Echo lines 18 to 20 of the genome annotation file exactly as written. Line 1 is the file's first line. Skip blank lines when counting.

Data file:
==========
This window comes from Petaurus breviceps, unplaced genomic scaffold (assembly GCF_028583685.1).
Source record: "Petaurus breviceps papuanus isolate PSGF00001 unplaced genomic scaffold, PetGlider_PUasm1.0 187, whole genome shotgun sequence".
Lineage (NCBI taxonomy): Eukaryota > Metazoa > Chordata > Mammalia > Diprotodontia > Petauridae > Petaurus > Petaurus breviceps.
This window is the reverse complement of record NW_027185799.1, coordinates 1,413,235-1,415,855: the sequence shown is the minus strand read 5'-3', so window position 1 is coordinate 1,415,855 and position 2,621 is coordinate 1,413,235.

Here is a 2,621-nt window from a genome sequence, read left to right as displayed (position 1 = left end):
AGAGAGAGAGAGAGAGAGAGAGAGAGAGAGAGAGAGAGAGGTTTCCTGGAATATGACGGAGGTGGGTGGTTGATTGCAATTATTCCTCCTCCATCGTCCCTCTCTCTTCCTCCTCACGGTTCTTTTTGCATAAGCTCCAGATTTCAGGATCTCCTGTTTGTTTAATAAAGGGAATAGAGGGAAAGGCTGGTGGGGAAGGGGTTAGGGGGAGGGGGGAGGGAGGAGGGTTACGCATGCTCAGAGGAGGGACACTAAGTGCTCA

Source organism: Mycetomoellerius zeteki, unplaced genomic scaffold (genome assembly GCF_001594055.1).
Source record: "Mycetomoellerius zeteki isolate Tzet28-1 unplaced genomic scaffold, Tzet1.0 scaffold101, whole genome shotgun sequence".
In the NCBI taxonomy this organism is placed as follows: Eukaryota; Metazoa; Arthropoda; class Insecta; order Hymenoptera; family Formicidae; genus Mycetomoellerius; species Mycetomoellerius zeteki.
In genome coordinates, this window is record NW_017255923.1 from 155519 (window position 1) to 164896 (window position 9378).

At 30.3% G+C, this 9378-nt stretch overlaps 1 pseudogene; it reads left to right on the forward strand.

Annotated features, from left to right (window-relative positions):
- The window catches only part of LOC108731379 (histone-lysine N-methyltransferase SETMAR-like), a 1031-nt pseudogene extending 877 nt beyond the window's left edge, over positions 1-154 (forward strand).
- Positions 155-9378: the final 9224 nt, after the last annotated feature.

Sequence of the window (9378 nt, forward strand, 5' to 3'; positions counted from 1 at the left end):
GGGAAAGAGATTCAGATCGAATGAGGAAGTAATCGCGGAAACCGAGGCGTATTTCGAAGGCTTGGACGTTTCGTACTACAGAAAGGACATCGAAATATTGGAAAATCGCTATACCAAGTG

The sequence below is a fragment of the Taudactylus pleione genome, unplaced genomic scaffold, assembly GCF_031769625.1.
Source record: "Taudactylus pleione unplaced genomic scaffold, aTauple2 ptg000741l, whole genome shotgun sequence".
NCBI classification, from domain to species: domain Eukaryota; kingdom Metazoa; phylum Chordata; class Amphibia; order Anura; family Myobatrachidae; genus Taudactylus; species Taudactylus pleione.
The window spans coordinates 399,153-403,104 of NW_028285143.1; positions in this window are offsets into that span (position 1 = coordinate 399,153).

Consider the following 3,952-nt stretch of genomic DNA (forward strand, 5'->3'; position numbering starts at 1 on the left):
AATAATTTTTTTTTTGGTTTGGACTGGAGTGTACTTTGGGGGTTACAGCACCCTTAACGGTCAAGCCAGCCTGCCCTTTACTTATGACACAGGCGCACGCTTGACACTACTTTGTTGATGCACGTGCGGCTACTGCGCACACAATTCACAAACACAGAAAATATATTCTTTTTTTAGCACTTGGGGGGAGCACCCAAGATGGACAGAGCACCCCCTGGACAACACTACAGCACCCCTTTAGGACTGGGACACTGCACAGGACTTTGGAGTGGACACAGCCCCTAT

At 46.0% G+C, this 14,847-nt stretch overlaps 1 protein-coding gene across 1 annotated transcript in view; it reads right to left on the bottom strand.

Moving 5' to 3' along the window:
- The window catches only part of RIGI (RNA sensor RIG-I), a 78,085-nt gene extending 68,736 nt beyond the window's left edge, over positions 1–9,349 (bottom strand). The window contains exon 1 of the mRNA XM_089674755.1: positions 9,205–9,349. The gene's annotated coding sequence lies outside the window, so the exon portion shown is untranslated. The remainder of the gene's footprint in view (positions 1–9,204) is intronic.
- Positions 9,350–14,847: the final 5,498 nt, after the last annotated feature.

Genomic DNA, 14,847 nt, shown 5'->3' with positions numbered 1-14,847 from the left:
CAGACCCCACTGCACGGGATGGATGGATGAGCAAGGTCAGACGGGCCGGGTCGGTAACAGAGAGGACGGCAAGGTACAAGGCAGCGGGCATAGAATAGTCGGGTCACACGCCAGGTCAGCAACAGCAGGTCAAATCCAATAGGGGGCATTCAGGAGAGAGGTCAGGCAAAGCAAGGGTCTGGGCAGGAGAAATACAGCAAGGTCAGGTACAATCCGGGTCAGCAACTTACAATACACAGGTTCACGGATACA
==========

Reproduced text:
Source record: "Taudactylus pleione unplaced genomic scaffold, aTauple2 ptg000741l, whole genome shotgun sequence".
NCBI classification, from domain to species: domain Eukaryota; kingdom Metazoa; phylum Chordata; class Amphibia; order Anura; family Myobatrachidae; genus Taudactylus; species Taudactylus pleione.
The window spans coordinates 399,153-403,104 of NW_028285143.1; positions in this window are offsets into that span (position 1 = coordinate 399,153).